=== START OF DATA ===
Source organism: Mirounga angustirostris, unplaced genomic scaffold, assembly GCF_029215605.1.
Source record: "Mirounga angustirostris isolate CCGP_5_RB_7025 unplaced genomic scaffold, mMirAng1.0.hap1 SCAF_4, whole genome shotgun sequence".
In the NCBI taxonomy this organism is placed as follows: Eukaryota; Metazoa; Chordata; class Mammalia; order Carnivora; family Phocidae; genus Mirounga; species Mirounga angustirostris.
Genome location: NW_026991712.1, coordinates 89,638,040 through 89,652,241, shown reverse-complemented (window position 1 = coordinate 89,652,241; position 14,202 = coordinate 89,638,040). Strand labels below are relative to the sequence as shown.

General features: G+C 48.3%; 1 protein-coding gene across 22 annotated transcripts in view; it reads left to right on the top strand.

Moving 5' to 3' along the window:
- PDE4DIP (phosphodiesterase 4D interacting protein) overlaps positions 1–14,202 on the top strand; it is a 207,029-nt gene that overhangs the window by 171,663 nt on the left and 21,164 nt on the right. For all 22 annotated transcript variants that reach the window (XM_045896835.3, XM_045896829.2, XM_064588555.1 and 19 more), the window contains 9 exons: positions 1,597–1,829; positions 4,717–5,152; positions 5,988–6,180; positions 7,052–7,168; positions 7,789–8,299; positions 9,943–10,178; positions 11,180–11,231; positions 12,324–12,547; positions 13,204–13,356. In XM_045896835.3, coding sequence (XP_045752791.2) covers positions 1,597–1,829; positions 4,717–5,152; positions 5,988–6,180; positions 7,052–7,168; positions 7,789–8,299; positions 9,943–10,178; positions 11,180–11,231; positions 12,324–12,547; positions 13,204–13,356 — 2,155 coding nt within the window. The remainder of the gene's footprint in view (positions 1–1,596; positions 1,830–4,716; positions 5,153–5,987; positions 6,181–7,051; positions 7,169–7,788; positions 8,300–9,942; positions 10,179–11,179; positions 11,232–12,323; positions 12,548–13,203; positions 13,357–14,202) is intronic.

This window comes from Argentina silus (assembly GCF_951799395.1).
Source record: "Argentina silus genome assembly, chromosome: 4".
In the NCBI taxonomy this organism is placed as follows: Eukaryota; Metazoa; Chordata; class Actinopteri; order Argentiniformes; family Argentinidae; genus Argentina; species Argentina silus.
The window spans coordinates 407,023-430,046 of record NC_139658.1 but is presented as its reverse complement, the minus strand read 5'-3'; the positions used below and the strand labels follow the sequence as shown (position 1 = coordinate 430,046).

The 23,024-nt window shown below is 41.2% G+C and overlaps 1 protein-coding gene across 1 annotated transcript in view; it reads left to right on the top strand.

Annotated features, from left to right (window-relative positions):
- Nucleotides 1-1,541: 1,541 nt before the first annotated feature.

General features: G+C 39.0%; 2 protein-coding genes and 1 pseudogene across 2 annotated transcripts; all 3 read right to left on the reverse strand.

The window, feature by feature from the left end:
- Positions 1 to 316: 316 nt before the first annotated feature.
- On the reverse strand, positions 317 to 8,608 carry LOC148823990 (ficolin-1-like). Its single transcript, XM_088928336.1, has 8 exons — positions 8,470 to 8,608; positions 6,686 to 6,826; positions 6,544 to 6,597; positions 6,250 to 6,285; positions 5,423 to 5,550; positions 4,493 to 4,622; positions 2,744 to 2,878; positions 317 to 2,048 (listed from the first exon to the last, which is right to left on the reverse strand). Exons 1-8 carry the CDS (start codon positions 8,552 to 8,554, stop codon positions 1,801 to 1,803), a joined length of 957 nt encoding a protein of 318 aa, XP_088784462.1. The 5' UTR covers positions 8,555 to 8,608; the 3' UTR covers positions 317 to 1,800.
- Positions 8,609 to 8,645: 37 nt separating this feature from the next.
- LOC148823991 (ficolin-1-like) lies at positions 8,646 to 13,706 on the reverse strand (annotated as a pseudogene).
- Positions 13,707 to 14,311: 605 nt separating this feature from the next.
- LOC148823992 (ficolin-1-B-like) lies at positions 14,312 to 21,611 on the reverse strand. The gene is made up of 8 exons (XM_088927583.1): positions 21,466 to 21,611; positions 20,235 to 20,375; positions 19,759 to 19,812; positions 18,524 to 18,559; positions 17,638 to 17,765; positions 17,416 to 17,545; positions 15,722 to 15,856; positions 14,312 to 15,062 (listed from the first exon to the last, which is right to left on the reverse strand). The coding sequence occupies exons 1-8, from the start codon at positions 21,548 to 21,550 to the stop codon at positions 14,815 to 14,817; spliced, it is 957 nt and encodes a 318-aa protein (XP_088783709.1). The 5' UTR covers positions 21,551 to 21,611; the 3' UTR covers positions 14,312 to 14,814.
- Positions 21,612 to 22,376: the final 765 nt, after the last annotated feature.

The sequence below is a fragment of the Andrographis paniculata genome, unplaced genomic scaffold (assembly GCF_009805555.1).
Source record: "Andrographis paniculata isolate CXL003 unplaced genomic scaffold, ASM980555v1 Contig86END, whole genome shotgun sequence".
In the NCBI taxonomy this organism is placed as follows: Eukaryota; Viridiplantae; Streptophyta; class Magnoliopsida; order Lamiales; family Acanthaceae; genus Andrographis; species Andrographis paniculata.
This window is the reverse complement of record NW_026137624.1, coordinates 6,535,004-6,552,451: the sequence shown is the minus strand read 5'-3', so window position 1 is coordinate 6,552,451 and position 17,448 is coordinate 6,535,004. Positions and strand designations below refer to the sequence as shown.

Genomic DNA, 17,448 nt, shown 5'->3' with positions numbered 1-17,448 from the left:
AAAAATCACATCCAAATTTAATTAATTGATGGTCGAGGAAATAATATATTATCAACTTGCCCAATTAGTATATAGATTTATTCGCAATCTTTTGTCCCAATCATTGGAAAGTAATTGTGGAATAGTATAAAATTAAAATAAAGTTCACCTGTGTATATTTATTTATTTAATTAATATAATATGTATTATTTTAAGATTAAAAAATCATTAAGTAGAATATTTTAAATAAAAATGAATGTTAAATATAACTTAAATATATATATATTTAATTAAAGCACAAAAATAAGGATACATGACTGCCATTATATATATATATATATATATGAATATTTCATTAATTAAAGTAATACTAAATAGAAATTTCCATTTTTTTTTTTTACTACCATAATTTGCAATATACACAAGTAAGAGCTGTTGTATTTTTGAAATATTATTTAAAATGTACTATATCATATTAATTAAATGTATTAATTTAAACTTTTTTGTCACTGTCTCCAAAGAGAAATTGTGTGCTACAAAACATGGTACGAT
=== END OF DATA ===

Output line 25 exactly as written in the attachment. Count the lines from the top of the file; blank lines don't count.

Source record: "Andrographis paniculata isolate CXL003 unplaced genomic scaffold, ASM980555v1 Contig86END, whole genome shotgun sequence".